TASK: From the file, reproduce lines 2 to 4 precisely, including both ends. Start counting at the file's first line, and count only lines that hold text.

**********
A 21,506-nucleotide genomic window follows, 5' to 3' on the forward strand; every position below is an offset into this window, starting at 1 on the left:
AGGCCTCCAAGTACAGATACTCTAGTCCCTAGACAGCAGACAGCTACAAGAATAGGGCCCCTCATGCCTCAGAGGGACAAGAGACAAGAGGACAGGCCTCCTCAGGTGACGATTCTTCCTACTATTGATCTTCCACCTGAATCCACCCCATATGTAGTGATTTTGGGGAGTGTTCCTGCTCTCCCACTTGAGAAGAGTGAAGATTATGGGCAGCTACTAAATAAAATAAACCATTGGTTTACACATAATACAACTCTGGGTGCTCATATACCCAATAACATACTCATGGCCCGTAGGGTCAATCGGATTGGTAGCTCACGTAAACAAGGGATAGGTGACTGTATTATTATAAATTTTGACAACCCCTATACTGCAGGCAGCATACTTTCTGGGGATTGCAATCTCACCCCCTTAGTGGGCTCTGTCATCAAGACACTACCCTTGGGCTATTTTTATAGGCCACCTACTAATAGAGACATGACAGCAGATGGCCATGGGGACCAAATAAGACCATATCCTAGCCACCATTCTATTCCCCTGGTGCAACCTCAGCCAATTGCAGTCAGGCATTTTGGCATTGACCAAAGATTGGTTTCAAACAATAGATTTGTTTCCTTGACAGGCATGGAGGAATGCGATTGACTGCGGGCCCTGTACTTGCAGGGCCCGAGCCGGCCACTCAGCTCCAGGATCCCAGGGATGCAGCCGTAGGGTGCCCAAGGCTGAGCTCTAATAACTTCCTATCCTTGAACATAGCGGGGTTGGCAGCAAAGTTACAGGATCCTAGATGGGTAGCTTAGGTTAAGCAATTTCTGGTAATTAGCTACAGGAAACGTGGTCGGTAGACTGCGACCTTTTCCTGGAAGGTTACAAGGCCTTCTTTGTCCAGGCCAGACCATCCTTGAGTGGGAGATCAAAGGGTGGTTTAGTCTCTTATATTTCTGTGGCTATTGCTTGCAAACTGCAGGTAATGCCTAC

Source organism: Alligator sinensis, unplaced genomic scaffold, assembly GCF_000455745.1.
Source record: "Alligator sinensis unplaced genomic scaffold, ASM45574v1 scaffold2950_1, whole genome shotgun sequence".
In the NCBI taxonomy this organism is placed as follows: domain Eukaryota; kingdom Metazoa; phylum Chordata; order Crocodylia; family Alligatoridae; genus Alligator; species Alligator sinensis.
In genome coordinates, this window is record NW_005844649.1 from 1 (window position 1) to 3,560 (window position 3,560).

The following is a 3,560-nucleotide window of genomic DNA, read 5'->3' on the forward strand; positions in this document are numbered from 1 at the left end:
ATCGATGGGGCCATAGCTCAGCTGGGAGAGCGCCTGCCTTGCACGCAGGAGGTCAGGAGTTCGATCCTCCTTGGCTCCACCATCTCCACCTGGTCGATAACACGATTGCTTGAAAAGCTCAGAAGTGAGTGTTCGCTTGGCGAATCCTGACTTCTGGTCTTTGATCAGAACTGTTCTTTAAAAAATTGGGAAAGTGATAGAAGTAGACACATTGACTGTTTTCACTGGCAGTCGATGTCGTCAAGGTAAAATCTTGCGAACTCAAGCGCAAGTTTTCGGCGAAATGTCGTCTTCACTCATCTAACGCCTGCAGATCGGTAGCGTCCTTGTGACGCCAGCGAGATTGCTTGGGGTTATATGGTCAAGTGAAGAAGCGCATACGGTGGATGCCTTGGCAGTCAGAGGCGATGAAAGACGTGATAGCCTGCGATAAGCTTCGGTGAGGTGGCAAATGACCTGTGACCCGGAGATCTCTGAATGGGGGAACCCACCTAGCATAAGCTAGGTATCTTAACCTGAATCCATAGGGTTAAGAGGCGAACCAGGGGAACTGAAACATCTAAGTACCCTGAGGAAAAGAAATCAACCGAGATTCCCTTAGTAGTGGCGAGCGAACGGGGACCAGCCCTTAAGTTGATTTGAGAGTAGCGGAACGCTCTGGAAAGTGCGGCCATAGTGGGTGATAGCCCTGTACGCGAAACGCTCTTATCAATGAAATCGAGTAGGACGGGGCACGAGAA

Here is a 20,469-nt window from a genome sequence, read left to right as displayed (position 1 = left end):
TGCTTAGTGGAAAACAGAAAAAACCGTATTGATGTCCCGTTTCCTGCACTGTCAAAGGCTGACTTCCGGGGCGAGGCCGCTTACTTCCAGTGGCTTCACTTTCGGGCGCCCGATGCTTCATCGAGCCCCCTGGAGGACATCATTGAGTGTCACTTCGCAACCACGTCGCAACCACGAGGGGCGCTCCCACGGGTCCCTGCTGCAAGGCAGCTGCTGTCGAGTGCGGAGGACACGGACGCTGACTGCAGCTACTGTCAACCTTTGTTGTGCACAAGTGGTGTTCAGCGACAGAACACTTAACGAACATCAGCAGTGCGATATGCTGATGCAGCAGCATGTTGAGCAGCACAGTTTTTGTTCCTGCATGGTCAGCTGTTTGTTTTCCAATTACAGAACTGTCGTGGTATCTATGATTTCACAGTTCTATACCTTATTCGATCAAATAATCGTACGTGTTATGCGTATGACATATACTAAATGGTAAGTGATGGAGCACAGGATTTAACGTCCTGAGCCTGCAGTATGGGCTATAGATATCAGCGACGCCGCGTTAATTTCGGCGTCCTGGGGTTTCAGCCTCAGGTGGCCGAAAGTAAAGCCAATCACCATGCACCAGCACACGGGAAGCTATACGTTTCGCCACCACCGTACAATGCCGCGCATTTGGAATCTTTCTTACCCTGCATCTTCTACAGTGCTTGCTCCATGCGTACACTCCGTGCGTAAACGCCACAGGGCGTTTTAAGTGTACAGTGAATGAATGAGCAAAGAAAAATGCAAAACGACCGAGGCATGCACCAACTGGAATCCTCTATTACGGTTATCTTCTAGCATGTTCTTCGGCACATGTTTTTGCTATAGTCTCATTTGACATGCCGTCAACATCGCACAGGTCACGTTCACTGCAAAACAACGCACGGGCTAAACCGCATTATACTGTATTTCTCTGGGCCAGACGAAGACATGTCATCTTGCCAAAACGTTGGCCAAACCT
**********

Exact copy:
AGGCCTCCAAGTACAGATACTCTAGTCCCTAGACAGCAGACAGCTACAAGAATAGGGCCCCTCATGCCTCAGAGGGACAAGAGACAAGAGGACAGGCCTCCTCAGGTGACGATTCTTCCTACTATTGATCTTCCACCTGAATCCACCCCATATGTAGTGATTTTGGGGAGTGTTCCTGCTCTCCCACTTGAGAAGAGTGAAGATTATGGGCAGCTACTAAATAAAATAAACCATTGGTTTACACATAATACAACTCTGGGTGCTCATATACCCAATAACATACTCATGGCCCGTAGGGTCAATCGGATTGGTAGCTCACGTAAACAAGGGATAGGTGACTGTATTATTATAAATTTTGACAACCCCTATACTGCAGGCAGCATACTTTCTGGGGATTGCAATCTCACCCCCTTAGTGGGCTCTGTCATCAAGACACTACCCTTGGGCTATTTTTATAGGCCACCTACTAATAGAGACATGACAGCAGATGGCCATGGGGACCAAATAAGACCATATCCTAGCCACCATTCTATTCCCCTGGTGCAACCTCAGCCAATTGCAGTCAGGCATTTTGGCATTGACCAAAGATTGGTTTCAAACAATAGATTTGTTTCCTTGACAGGCATGGAGGAATGCGATTGACTGCGGGCCCTGTACTTGCAGGGCCCGAGCCGGCCACTCAGCTCCAGGATCCCAGGGATGCAGCCGTAGGGTGCCCAAGGCTGAGCTCTAATAACTTCCTATCCTTGAACATAGCGGGGTTGGCAGCAAAGTTACAGGATCCTAGATGGGTAGCTTAGGTTAAGCAATTTCTGGTAATTAGCTACAGGAAACGTGGTCGGTAGACTGCGACCTTTTCCTGGAAGGTTACAAGGCCTTCTTTGTCCAGGCCAGACCATCCTTGAGTGGGAGATCAAAGGGTGGTTTAGTCTCTTATATTTCTGTGGCTATTGCTTGCAAACTGCAGGTAATGCCTAC

Source organism: Alligator sinensis, unplaced genomic scaffold, assembly GCF_000455745.1.
Source record: "Alligator sinensis unplaced genomic scaffold, ASM45574v1 scaffold2950_1, whole genome shotgun sequence".